Jupiter's big moon Ganymede casts giant shadow in stunning Juno photo by citizen scientist

Jupiter and the shadow of its moon Ganymede, in a 2022 image based on a May 2019 flyby of the Juno spacecraft.
(Image credit: NASA/JPL-Caltech/SwRI/MSSS/Kevin M. Gill)

A powerful new picture of Jupiter posted by a citizen scientist shows the planet looming large with the shadow of its biggest moon Ganymede blanketing its clouds.

The image comes from Kevin M. Gill, who posted copies on Twitter and Flickr  after analyzing data from the Juno spacecraft's 20th close flyby of May 2019.

Like many other NASA missions, Juno officials regularly release raw images of what the spacecraft is examining, allowing other people to use the imagery with credit. The mission also has a dedicated imager for citizen scientist requests, called JunoCam.

Related: Juno snaps stunning photos of crescent Jupiter and Ganymede

Juno arrived at Jupiter in 2016 on a greater mission to better measure and understand the atmosphere of Jupiter, including its shrinking Great Red Spot, complex storm systems and many bands of clouds. 

The hope is the insights the mission generates can help scientists understand how large planets work more generally, including distant exoplanets that are difficult for telescopes to gain much detail about.

A backlit image of Jupiter captured by Juno. (Image credit: NASA/JPL-Caltech/SwRI/MSSS Image processing by Kevin M. Gill © CC BY­­)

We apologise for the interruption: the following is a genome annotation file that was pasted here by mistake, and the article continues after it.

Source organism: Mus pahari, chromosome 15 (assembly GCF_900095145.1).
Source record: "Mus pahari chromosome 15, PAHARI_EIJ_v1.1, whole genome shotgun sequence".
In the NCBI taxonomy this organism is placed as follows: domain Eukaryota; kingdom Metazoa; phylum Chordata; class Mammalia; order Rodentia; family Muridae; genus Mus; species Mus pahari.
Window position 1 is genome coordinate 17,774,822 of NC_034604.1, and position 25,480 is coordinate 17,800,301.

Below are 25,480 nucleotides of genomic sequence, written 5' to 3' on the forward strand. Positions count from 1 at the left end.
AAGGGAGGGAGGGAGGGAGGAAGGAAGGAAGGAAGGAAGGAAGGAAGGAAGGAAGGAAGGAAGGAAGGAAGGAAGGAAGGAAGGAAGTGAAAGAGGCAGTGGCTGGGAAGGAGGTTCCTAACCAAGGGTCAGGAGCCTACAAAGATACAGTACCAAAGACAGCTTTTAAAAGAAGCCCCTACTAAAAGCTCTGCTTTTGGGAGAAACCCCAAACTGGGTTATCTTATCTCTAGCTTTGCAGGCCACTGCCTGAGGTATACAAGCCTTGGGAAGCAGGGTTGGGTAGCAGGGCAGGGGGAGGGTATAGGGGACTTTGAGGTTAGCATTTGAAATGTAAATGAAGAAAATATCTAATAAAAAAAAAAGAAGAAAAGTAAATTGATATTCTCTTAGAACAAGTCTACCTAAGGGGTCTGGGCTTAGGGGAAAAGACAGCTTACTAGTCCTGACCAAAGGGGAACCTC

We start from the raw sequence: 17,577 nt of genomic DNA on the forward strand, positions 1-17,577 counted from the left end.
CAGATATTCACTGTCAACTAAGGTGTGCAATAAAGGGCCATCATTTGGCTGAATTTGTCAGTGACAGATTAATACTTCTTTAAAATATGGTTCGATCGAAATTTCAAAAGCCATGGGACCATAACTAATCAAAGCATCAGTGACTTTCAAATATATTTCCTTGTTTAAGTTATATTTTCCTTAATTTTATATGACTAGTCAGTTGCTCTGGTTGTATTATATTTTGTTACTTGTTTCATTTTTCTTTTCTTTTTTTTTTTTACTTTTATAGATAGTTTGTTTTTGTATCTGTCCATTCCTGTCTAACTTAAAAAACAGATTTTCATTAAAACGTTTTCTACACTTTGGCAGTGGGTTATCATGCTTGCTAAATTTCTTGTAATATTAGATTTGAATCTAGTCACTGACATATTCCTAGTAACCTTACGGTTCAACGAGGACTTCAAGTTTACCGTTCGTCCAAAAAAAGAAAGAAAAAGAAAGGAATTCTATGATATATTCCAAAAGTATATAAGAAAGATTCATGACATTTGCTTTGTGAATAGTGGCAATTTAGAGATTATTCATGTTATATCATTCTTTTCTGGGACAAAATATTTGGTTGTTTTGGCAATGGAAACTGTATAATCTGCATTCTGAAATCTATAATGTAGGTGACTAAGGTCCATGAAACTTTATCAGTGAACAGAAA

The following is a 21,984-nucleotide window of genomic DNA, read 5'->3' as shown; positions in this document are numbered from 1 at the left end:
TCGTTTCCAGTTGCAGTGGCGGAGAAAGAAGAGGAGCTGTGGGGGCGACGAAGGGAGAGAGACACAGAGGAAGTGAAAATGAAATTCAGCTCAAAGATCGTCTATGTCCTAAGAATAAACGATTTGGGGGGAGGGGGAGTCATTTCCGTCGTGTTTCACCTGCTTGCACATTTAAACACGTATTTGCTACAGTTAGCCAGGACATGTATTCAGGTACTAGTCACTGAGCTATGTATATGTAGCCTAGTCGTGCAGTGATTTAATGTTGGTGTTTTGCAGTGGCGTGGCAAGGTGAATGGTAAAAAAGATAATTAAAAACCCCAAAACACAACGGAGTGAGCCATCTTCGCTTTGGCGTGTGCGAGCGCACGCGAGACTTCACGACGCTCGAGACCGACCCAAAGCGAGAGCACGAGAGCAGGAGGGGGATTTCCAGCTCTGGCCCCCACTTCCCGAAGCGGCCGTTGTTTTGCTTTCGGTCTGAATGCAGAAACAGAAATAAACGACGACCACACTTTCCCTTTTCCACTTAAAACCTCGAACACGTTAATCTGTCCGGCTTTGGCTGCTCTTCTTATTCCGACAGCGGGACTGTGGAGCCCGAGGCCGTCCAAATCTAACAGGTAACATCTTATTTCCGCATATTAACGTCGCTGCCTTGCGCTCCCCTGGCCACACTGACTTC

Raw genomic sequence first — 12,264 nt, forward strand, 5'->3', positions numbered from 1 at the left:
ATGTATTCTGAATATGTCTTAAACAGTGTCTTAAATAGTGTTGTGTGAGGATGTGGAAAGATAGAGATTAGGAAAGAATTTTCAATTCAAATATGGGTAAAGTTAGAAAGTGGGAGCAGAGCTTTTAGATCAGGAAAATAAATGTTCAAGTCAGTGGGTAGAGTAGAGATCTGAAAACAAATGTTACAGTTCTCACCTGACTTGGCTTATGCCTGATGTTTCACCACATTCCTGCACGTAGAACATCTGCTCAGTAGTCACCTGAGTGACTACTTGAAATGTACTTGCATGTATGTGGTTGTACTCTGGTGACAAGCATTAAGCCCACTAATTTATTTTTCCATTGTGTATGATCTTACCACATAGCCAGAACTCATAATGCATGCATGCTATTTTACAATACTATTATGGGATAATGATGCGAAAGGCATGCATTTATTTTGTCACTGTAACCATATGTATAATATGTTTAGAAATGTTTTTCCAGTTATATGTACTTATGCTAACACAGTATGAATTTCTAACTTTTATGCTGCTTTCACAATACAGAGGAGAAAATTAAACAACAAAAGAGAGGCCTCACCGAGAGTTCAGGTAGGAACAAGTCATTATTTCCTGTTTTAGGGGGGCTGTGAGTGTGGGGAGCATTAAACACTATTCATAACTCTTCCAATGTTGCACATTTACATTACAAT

NASA suggests that during this 20th flyby, the spacecraft got at least as close as 9,200 miles (14,800 kilometers) above the cloud tops of the giant planet. Juno can only perform such maneuvers briefly due to the intense radiation at Jupiter.

The spacecraft has so far outlasted the radiation in both its primary mission and its first extended mission. Juno is now working on its second extended mission to peer far into Jupiter's clouds, using a polar-orbiting view that no previous spacecraft was able to use.

Coincidentally, NASA released images of both Jupiter and Ganymede last month from Juno, with Gill being involved in creating the Jupiter image. The rugged Ganymede surface was visible during a June 2021 pass when Juno flew only 650 miles (1,046 kilometers) above Ganymede's surface. Officials also released Gill's backlit view of Jupiter, based on data Juno took during Juno's 39th close pass of Jupiter on Jan. 12. 

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Elizabeth Howell
Staff Writer, Spaceflight

Elizabeth Howell (she/her), Ph.D., is a staff writer in the spaceflight channel since 2022 covering diversity, education and gaming as well. She was contributing writer for Space.com for 10 years before joining full-time. Elizabeth's reporting includes multiple exclusives with the White House and Office of the Vice-President of the United States, an exclusive conversation with aspiring space tourist (and NSYNC bassist) Lance Bass, speaking several times with the International Space Station, witnessing five human spaceflight launches on two continents, flying parabolic, working inside a spacesuit, and participating in a simulated Mars mission. Her latest book, "Why Am I Taller?", is co-written with astronaut Dave Williams. Elizabeth holds a Ph.D. and M.Sc. in Space Studies from the University of North Dakota, a Bachelor of Journalism from Canada's Carleton University and a Bachelor of History from Canada's Athabasca University. Elizabeth is also a post-secondary instructor in communications and science at several institutions since 2015; her experience includes developing and teaching an astronomy course at Canada's Algonquin College (with Indigenous content as well) to more than 1,000 students since 2020. Elizabeth first got interested in space after watching the movie Apollo 13 in 1996, and still wants to be an astronaut someday. Mastodon: https://qoto.org/@howellspace